Fluorescence lifetime of dye molecules is a sensitive reporter on local microenvironment which is generally independent of fluorophores concentration and can be used as a means of discrimination between molecules with spectrally overlapping emission. It is therefore a potentially powerful multiplexed detection modality in biosensing but requires extremely low light level operation typical of biological analyte concentrations, long data acquisition periods and on-chip processing capability to realize these advantages. We report here fluorescence lifetime data obtained using a CMOS-SPAD imager in conjunction with DNA microarrays and TIRF excitation geometry. This enables acquisition of single photon arrival time histograms for a 320 pixel FLIM map within less than 26 seconds exposure time. From this, we resolve distinct lifetime signatures corresponding to dye-labelled HCV and quantum-dot-labelled HCMV nucleic acid targets at concentrations as low as 10 nM.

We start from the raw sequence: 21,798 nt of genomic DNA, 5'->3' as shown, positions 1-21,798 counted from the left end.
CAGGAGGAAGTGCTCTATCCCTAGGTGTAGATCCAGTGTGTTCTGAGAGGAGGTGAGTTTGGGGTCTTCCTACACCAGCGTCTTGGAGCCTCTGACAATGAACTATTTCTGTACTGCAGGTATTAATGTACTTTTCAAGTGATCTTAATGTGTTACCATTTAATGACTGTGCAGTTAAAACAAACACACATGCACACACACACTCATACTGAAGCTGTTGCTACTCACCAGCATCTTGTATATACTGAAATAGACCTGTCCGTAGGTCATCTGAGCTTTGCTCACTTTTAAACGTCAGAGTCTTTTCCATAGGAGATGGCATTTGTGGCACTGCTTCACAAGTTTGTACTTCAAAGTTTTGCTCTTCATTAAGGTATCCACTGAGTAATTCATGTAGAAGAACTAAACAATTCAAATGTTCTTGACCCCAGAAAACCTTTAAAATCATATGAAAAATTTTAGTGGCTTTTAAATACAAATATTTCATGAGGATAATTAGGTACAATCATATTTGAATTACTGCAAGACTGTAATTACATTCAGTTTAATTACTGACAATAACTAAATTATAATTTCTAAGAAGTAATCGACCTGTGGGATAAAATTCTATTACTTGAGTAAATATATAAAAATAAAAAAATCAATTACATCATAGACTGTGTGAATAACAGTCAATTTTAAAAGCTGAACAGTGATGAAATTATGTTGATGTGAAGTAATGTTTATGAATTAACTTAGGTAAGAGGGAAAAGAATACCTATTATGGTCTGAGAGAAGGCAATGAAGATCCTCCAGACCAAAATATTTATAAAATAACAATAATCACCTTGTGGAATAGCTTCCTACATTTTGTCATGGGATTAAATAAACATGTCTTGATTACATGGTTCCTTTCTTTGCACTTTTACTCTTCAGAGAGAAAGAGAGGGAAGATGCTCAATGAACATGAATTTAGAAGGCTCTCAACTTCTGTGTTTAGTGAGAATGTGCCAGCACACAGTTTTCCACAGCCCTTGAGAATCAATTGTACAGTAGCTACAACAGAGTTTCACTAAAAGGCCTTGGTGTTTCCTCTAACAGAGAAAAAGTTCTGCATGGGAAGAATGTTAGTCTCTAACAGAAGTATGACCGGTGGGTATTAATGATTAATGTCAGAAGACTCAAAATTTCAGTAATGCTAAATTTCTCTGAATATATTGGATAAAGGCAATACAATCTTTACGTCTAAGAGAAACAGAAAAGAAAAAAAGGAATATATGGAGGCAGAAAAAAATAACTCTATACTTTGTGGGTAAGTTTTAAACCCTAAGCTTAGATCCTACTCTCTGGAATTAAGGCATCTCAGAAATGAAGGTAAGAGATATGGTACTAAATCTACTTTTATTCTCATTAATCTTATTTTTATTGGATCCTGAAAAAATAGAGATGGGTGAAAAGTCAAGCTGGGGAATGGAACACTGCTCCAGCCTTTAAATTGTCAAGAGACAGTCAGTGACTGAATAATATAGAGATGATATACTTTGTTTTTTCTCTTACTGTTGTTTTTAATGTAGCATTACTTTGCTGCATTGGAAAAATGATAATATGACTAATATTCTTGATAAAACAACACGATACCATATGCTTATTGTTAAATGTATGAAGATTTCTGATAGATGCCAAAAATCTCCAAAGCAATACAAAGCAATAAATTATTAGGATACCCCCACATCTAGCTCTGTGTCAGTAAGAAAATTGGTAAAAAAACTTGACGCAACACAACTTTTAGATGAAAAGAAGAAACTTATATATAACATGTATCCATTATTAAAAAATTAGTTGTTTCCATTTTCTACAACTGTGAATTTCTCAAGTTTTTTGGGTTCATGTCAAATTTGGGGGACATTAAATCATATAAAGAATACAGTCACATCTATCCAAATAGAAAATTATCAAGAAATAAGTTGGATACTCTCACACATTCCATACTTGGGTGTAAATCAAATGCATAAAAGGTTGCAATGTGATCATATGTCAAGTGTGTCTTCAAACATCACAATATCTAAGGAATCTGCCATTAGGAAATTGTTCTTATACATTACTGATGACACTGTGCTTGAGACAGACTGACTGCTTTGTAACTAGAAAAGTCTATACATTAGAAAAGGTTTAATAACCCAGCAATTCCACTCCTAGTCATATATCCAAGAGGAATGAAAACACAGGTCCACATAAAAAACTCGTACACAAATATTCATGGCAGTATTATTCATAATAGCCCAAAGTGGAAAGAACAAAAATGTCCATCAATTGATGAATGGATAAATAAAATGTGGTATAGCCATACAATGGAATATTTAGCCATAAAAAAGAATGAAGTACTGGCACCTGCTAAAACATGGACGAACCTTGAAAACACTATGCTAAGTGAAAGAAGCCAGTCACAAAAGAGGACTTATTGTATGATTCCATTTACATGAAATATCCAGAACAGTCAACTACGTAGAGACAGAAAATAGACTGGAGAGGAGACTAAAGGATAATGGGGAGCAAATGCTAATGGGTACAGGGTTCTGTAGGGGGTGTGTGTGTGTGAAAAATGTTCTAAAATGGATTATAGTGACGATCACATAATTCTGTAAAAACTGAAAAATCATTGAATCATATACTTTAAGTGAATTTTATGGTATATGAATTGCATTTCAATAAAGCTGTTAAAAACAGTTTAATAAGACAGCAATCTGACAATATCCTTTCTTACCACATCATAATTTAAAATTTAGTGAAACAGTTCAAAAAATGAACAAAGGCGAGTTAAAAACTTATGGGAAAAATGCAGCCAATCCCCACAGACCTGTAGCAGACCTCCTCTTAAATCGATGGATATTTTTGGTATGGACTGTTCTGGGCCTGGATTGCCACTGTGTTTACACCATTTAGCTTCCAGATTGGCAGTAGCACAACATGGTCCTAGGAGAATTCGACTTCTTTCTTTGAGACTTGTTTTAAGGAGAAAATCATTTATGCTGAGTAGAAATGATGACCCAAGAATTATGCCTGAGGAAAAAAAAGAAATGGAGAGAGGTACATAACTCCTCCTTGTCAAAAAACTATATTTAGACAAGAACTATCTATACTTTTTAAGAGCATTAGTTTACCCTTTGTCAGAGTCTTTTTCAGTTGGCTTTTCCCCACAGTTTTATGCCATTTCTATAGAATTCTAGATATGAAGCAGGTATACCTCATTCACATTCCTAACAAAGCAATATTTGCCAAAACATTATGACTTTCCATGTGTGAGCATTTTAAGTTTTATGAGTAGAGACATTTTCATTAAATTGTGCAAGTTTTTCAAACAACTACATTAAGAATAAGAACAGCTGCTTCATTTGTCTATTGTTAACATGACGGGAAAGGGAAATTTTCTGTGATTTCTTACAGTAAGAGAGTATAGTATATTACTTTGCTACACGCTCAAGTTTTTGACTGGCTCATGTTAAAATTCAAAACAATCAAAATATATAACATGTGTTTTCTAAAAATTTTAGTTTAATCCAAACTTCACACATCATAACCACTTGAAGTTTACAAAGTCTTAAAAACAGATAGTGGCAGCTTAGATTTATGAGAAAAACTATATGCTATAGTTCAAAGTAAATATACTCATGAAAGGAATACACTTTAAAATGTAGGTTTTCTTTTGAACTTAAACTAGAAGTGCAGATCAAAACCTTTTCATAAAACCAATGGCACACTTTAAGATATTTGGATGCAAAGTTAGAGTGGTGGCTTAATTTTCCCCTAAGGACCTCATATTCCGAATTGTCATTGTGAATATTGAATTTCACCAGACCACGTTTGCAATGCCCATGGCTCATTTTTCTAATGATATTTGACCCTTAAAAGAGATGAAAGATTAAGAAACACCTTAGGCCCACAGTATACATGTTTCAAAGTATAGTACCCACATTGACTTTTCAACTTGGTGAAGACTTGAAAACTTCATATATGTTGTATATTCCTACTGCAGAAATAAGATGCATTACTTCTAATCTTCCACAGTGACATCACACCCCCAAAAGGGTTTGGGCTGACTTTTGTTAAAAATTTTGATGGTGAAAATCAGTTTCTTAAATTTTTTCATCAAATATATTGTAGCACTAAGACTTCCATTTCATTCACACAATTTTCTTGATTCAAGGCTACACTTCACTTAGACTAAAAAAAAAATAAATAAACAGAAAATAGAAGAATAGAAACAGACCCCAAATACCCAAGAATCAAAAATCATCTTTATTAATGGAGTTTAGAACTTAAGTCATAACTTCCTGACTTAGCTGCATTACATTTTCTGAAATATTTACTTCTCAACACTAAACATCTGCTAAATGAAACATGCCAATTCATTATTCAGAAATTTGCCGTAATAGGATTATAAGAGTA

©2010 Optical Society of America
DNA microarrays are important tools for biomolecular detection. Widely used for gene expression profiling, disease screening, mutation and forensic analysis, they also hold much promise for the future development of personalized drugs and point of care testing devices [1,2].